View Full Version : Dumont Marine badly hurt after suicide attack in Fallujah

07-01-05, 09:36 AM
Dumont Marine badly hurt after suicide attack in Fallujah
Friday, July 1, 2005

DUMONT - A 20-year-old Marine from Dumont is in critical condition after last week's suicide attack on a convoy of female Marines returning to their base in Iraq, her family said.

Cpl. Angelica Jimenez suffered severe burns to her face and body when the convoy she was riding in was ambushed in Fallujah.

Jimenez is hospitalized in Germany and on a respirator, said Claudia Jimenez, her sister. When she can be taken off the respirator, she will be moved to the burn unit at the Brooke Army Medical Center in San Antonio, Texas, Claudia Jimenez said.

Officials at the Marine Corps base at Camp Lejeune, N.C., where Jimenez was based, would neither confirm nor deny her condition.

The attack, for which al-Qaida in Iraq has claimed responsibility, killed six service members. Three of the six soldiers killed and 11 of the 13 Marines wounded were women, according to the Marine Corps.

"It's not right," said Claudia Jimenez. "Women shouldn't be in combat, period."

Jimenez joined the Marine Corps after graduating from Dumont High School in 2002. The youngest of eight siblings, Jimenez joined the Marines because she wanted to travel a lot - like her brother Ralph, a staff sergeant, said her sister. She aspired to become a physical therapist later.

The family lived in Dumont for more than 30 years. Jimenez's parents have since moved to Florida, but many still fondly recall the family.

"She was the type of person that anybody would be proud to have as a daughter," said Rich Chiandusse, the high school band director, adding that she is a fine flute player. "There was not a day in the four years that [I had her as a student] that she didn't greet me with a smile."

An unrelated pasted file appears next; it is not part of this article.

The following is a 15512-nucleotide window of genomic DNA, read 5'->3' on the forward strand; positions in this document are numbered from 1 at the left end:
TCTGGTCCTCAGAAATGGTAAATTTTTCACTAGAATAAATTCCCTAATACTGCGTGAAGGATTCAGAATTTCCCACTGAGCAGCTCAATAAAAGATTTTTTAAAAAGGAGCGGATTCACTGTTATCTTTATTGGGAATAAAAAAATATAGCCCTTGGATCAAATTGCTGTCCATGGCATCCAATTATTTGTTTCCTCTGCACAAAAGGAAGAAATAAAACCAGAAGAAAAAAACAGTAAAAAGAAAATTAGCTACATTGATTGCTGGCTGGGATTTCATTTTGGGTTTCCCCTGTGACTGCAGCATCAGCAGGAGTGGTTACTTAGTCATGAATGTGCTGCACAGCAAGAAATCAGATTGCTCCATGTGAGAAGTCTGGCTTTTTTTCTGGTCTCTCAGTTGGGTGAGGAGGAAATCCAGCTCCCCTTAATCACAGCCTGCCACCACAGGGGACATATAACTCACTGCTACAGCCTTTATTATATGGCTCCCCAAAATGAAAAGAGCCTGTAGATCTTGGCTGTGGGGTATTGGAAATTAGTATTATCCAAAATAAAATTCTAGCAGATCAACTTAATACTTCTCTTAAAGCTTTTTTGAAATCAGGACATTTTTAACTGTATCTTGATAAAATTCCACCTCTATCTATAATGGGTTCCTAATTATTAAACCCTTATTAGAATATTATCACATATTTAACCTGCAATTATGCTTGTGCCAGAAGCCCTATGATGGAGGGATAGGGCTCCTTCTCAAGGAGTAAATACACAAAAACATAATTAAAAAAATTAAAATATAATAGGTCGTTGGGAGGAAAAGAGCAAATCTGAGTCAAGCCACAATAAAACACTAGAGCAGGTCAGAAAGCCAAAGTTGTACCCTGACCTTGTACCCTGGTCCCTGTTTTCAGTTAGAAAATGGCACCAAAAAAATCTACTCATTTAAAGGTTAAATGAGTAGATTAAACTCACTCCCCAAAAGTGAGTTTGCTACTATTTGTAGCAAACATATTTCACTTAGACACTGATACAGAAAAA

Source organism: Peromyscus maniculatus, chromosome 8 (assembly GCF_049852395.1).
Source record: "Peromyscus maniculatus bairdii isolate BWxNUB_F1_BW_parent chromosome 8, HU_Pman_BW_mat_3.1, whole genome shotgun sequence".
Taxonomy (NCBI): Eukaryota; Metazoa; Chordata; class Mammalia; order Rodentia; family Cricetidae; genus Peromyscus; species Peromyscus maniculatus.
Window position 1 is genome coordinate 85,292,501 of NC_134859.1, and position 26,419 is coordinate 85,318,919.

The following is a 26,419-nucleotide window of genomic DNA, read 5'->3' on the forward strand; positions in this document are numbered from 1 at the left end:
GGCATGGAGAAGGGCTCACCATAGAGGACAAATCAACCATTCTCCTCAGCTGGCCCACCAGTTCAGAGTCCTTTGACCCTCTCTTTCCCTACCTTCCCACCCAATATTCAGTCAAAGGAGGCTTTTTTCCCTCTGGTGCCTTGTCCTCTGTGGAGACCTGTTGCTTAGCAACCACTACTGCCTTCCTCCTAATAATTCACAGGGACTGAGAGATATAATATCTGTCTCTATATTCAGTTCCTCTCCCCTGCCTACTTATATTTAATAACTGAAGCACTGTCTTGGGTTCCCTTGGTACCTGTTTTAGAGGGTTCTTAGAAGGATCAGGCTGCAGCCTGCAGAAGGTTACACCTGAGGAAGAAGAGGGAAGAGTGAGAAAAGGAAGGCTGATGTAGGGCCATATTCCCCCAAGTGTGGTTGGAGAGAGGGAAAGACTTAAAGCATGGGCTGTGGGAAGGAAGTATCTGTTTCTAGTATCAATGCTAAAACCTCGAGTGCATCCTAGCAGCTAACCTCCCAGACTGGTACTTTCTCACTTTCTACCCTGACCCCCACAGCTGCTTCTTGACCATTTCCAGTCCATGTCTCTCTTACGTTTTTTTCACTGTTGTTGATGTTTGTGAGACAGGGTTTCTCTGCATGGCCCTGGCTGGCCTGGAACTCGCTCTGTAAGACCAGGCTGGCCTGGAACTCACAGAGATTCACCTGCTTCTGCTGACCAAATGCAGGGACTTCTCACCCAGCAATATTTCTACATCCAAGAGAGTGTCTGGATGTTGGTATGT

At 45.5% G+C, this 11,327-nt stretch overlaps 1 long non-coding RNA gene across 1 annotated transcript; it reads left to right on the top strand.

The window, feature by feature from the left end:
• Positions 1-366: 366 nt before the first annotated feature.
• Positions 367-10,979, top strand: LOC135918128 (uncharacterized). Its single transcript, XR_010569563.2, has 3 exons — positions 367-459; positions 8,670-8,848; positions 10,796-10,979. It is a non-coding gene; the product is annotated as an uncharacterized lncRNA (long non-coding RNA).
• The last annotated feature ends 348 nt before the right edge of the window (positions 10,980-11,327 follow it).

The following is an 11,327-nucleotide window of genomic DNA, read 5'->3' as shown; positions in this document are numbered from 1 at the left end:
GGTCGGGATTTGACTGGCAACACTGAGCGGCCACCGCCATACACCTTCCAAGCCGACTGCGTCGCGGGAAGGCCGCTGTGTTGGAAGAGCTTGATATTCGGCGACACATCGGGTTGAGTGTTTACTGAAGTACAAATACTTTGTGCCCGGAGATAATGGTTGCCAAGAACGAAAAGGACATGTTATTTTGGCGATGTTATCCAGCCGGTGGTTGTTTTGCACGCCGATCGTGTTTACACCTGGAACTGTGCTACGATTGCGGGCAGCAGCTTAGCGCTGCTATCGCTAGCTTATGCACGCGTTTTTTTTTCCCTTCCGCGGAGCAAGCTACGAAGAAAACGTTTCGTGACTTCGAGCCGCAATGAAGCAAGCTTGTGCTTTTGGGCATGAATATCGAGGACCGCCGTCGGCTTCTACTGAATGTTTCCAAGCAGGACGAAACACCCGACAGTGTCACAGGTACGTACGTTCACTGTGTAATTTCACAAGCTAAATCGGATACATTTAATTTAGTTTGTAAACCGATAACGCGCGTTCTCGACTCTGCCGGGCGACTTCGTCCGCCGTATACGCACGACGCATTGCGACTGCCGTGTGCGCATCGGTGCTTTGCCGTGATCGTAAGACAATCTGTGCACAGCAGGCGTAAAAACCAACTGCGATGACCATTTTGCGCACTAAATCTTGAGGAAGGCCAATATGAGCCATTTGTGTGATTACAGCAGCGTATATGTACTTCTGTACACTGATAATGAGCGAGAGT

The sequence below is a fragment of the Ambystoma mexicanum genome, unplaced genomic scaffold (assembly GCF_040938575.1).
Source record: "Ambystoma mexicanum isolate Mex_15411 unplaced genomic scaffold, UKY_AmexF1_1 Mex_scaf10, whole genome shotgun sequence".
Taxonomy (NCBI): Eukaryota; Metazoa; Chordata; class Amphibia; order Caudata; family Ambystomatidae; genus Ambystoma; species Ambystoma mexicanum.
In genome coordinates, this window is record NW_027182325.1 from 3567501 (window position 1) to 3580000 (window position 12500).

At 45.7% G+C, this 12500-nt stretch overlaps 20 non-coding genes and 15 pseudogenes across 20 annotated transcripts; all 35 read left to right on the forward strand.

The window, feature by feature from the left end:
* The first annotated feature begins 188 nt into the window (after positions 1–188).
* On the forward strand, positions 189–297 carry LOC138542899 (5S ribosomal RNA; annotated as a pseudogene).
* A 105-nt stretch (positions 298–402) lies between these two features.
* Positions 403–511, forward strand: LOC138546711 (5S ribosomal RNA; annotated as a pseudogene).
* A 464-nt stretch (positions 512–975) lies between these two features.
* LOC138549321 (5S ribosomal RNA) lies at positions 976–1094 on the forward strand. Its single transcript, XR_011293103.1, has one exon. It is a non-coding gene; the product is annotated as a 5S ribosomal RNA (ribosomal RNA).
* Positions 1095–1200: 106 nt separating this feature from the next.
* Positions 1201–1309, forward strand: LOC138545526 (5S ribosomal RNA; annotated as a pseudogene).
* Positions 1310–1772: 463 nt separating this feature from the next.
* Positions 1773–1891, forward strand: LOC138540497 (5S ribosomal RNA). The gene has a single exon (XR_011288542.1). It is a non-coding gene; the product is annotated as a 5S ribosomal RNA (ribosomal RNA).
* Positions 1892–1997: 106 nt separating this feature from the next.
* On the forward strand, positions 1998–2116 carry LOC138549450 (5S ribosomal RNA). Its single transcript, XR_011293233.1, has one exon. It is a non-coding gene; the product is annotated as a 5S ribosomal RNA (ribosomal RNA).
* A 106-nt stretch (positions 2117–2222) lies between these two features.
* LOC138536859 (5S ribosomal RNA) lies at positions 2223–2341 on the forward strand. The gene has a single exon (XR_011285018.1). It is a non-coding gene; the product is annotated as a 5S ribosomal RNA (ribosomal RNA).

Jimenez's former supervisor at Holy Name Hospital, where she worked as a part-time dietary aide, describes her as a quiet, bright and goal-oriented woman who had great rapport with everyone in the hospital.

"The patients loved her," said Fontella Scott, the operations manager. "She went the extra mile for them."

Over the past few months, Holy Name has sent several packages to soldiers serving in Fallujah. Upon hearing of Jimenez's injury, the staff also put together a crisis fund for the family.

Jimenez and many of the women who were injured in the bombing trained together at Camp Lejeune, her sister said. They served together in Ramadi, their first stop in Iraq, and had to spend one month in Fallujah. The attack occurred during their second week in Fallujah.

Cpl. Ramona Valdez of the Bronx, who was one of the women killed in the attack, was one of Jimenez's friends, said her sister.

The attack last week involved the highest number of U.S. military female casualties in one day during the Iraq war. It also renewed the debate over the role of women in the U.S. military.

Claudia Jimenez, for one, thinks that the combat unit is no place for females.

"They shouldn't be there at all," she said. "No, no, uh-uh. It's just not right."

Military policy prohibits women from serving in front-line combat roles, such as the infantry or artillery. However, with no real "front lines" in Iraq, female soldiers have seen more close-quarters combat than in any previous war.

Jimenez's duty was to pat women down at the Fallujah border. Women are used in this role because it is considered insulting to Muslims if a man searches a woman.

Her biggest fear was that she might trigger a bomb while doing her job.

She was weary of the war and her bright attitude had changed dramatically since arriving in Iraq, her sister said.

"She was very depressed, and she was having nightmares," Claudia Jimenez said. "Especially Fallujah - you don't sleep, you hear the bombs all night. She always said, 'This is not a war. This is a suicide war.'"

And with the recent turn of events, Claudia Jimenez's hatred for the war keeps growing, she said.

"This has to stop, there are so many dying already," she said. "So many hurt, so many dead. Enough is enough."

E-mail: parke@northjersey.com